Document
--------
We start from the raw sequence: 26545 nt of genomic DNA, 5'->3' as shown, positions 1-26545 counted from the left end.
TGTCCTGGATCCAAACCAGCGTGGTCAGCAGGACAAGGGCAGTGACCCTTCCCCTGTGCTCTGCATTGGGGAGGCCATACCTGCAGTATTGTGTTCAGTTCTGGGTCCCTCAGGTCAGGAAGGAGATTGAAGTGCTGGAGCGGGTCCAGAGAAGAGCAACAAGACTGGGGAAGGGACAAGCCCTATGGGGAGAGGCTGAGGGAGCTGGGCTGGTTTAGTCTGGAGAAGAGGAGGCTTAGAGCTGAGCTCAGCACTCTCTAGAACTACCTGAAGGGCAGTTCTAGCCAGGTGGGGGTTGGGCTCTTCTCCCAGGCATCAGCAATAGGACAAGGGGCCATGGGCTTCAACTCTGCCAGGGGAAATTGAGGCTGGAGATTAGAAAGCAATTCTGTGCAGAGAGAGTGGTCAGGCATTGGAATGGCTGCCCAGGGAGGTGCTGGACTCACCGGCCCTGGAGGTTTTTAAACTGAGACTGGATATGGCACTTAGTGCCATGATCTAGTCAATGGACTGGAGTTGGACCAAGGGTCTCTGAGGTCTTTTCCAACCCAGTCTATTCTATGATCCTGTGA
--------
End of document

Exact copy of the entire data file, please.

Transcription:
We start from the raw sequence: 26545 nt of genomic DNA, 5'->3' as shown, positions 1-26545 counted from the left end.
TGTCCTGGATCCAAACCAGCGTGGTCAGCAGGACAAGGGCAGTGACCCTTCCCCTGTGCTCTGCATTGGGGAGGCCATACCTGCAGTATTGTGTTCAGTTCTGGGTCCCTCAGGTCAGGAAGGAGATTGAAGTGCTGGAGCGGGTCCAGAGAAGAGCAACAAGACTGGGGAAGGGACAAGCCCTATGGGGAGAGGCTGAGGGAGCTGGGCTGGTTTAGTCTGGAGAAGAGGAGGCTTAGAGCTGAGCTCAGCACTCTCTAGAACTACCTGAAGGGCAGTTCTAGCCAGGTGGGGGTTGGGCTCTTCTCCCAGGCATCAGCAATAGGACAAGGGGCCATGGGCTTCAACTCTGCCAGGGGAAATTGAGGCTGGAGATTAGAAAGCAATTCTGTGCAGAGAGAGTGGTCAGGCATTGGAATGGCTGCCCAGGGAGGTGCTGGACTCACCGGCCCTGGAGGTTTTTAAACTGAGACTGGATATGGCACTTAGTGCCATGATCTAGTCAATGGACTGGAGTTGGACCAAGGGTCTCTGAGGTCTTTTCCAACCCAGTCTATTCTATGATCCTGTGA